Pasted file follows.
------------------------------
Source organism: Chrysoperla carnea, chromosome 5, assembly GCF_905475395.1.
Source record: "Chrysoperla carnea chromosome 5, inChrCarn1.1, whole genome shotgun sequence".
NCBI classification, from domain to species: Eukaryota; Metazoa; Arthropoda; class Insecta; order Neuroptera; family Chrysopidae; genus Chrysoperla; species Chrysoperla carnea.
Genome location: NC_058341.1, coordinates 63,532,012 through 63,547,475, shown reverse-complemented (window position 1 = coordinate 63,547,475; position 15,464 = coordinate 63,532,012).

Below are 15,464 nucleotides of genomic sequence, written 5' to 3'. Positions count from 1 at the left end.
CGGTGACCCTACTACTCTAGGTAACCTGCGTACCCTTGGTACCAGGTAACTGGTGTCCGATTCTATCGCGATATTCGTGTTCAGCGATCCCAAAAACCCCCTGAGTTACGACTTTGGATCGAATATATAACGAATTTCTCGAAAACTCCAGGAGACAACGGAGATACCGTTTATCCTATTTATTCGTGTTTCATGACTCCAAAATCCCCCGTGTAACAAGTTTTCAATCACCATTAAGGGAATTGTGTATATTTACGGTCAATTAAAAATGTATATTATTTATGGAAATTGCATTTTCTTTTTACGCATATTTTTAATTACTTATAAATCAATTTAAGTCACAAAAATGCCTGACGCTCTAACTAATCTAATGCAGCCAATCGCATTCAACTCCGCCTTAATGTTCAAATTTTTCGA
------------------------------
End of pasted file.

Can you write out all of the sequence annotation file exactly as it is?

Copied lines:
Source organism: Chrysoperla carnea, chromosome 5, assembly GCF_905475395.1.
Source record: "Chrysoperla carnea chromosome 5, inChrCarn1.1, whole genome shotgun sequence".
NCBI classification, from domain to species: Eukaryota; Metazoa; Arthropoda; class Insecta; order Neuroptera; family Chrysopidae; genus Chrysoperla; species Chrysoperla carnea.
Genome location: NC_058341.1, coordinates 63,532,012 through 63,547,475, shown reverse-complemented (window position 1 = coordinate 63,547,475; position 15,464 = coordinate 63,532,012).

Below are 15,464 nucleotides of genomic sequence, written 5' to 3'. Positions count from 1 at the left end.
CGGTGACCCTACTACTCTAGGTAACCTGCGTACCCTTGGTACCAGGTAACTGGTGTCCGATTCTATCGCGATATTCGTGTTCAGCGATCCCAAAAACCCCCTGAGTTACGACTTTGGATCGAATATATAACGAATTTCTCGAAAACTCCAGGAGACAACGGAGATACCGTTTATCCTATTTATTCGTGTTTCATGACTCCAAAATCCCCCGTGTAACAAGTTTTCAATCACCATTAAGGGAATTGTGTATATTTACGGTCAATTAAAAATGTATATTATTTATGGAAATTGCATTTTCTTTTTACGCATATTTTTAATTACTTATAAATCAATTTAAGTCACAAAAATGCCTGACGCTCTAACTAATCTAATGCAGCCAATCGCATTCAACTCCGCCTTAATGTTCAAATTTTTCGA